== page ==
In September, ELM hosted a #Proclaim300 Week on social media. During this week, we asked friends and allies to weigh in about the gifts they see in queer church leaders and asked Proclaim members to reflect on the challenges they experience in the church, the gratitude they hold for those who accompany them, and their dreams for the future. To see some of the posts, go to Facebook and Twitter and search the hashtag #Proclaim300.
On September 20, 2018, ELM announced its 300th Proclaim Member,Sergio Rodriguez and since then has welcomed members 301-319!
In October, ELM marked National Coming Out Day (NCOD) by sharing the stories of 19 LGBTQIA+ ministers and candidates in a special “Story Share.” Throughout the day, ELM staff and Proclaim members were filmed live, sharing their experiences, concerns, joys, and wishes for a better future.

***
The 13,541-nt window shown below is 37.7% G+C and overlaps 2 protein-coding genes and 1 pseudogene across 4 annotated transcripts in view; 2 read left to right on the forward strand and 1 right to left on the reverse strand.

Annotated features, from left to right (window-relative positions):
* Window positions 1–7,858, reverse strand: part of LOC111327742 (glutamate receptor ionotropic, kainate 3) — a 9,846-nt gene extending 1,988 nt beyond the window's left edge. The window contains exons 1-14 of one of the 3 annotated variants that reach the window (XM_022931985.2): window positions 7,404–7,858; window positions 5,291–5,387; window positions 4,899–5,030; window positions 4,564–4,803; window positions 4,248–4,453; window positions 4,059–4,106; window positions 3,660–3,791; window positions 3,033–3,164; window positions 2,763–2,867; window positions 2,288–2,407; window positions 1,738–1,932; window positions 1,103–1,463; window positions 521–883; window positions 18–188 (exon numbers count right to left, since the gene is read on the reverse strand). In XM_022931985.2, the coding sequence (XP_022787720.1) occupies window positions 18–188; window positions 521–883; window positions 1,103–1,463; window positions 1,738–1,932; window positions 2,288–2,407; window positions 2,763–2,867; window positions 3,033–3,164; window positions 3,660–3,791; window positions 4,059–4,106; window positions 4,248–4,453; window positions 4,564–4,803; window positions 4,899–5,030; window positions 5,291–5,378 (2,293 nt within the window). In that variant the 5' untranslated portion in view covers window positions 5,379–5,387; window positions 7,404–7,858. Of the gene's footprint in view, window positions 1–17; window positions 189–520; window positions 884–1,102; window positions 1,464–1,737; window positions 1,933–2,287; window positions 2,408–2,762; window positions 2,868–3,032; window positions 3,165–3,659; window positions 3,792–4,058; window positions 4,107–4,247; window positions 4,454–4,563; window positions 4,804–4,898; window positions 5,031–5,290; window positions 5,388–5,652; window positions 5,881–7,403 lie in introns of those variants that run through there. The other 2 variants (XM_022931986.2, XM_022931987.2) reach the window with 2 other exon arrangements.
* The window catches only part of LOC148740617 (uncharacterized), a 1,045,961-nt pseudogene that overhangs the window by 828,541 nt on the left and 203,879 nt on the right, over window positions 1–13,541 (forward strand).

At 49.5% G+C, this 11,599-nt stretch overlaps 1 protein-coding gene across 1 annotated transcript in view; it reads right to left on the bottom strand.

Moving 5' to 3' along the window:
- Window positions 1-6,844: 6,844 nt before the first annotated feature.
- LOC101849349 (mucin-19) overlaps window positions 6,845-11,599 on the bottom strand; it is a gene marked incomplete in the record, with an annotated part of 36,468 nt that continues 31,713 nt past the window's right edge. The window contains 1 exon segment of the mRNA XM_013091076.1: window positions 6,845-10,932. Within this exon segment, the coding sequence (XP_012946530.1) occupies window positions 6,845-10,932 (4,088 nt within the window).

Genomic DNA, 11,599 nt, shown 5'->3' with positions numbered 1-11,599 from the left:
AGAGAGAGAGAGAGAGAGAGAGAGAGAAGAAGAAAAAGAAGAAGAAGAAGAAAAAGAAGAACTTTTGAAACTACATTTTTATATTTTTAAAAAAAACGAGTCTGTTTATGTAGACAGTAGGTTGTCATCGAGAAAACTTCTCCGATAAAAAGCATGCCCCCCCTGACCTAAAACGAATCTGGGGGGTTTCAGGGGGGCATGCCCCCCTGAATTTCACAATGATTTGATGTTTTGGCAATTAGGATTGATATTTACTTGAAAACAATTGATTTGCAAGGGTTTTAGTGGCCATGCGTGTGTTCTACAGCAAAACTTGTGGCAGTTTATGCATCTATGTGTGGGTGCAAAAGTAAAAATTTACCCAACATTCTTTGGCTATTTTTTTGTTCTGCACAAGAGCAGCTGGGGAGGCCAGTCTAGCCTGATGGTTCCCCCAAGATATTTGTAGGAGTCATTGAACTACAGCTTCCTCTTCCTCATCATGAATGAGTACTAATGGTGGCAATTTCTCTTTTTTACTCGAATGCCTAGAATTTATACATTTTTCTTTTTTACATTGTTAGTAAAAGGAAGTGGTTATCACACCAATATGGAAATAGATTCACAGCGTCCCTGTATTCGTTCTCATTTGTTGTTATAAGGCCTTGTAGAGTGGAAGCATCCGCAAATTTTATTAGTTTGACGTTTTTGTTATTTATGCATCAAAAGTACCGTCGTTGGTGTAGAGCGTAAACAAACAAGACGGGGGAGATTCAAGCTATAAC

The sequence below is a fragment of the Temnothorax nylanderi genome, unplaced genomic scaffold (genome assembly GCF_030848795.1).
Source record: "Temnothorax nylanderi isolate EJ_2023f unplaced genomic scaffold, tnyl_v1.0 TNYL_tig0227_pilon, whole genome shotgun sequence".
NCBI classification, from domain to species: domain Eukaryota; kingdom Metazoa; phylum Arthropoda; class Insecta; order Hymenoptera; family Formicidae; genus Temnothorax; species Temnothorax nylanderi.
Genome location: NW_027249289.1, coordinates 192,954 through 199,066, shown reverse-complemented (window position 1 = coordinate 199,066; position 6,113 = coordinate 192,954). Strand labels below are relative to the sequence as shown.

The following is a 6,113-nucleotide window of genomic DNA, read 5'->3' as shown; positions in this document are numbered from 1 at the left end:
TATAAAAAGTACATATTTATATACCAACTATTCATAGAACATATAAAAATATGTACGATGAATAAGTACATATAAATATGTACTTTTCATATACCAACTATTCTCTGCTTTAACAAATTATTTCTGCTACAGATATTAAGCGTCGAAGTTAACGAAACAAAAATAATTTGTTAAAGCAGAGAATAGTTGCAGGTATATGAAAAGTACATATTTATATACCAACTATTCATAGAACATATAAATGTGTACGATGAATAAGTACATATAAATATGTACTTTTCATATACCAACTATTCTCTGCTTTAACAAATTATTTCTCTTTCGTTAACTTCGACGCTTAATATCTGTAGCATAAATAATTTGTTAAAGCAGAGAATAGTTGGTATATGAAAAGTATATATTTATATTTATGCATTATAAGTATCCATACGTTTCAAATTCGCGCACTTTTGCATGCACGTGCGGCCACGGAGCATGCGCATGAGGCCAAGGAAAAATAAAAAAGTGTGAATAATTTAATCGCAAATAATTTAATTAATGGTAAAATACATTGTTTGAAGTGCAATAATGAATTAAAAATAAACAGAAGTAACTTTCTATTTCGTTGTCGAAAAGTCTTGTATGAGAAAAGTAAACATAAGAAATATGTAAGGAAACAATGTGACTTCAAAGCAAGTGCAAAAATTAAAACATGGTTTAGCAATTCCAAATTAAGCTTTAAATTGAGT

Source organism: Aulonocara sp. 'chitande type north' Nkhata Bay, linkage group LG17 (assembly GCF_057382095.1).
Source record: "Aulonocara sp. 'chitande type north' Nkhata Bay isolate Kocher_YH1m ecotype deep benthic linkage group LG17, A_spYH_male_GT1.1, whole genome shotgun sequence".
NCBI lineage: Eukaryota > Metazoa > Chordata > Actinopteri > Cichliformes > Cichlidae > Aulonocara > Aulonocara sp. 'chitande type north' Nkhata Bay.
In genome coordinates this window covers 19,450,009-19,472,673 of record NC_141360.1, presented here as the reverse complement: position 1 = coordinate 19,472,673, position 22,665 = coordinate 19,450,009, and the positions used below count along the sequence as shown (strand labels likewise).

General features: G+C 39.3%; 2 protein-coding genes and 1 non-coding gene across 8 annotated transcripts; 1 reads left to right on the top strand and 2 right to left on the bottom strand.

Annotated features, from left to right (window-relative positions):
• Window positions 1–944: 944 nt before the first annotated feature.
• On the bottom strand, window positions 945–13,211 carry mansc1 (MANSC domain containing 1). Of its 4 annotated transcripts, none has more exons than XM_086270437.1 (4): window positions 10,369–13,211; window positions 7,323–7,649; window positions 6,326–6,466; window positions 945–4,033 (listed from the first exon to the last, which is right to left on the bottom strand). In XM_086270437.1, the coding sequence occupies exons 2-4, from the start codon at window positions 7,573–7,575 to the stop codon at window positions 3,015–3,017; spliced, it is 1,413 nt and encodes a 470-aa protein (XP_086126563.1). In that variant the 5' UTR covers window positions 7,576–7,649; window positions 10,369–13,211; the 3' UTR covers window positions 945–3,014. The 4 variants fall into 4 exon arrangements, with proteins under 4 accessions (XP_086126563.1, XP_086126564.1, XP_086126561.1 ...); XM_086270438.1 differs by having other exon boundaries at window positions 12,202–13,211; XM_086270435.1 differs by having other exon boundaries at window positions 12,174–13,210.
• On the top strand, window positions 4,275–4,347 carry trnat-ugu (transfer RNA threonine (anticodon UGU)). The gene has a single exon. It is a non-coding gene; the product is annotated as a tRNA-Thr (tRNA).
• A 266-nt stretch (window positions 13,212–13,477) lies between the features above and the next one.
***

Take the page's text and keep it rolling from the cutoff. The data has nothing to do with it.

And, over 300 individuals and families gave over $25,000 to celebrate #Proclaim300! Abundance certainly abounds!
Now, as we anticipate the birth of embodied love and grace, we cannot express enough our joy and appreciation for all of the ways you helped make this campaign a success. As a member of the ELM Development Team and co-creator of this campaign, please accept my deepest thanks for your enthusiastic support!
Peace to you,
Rev. Ben Hogue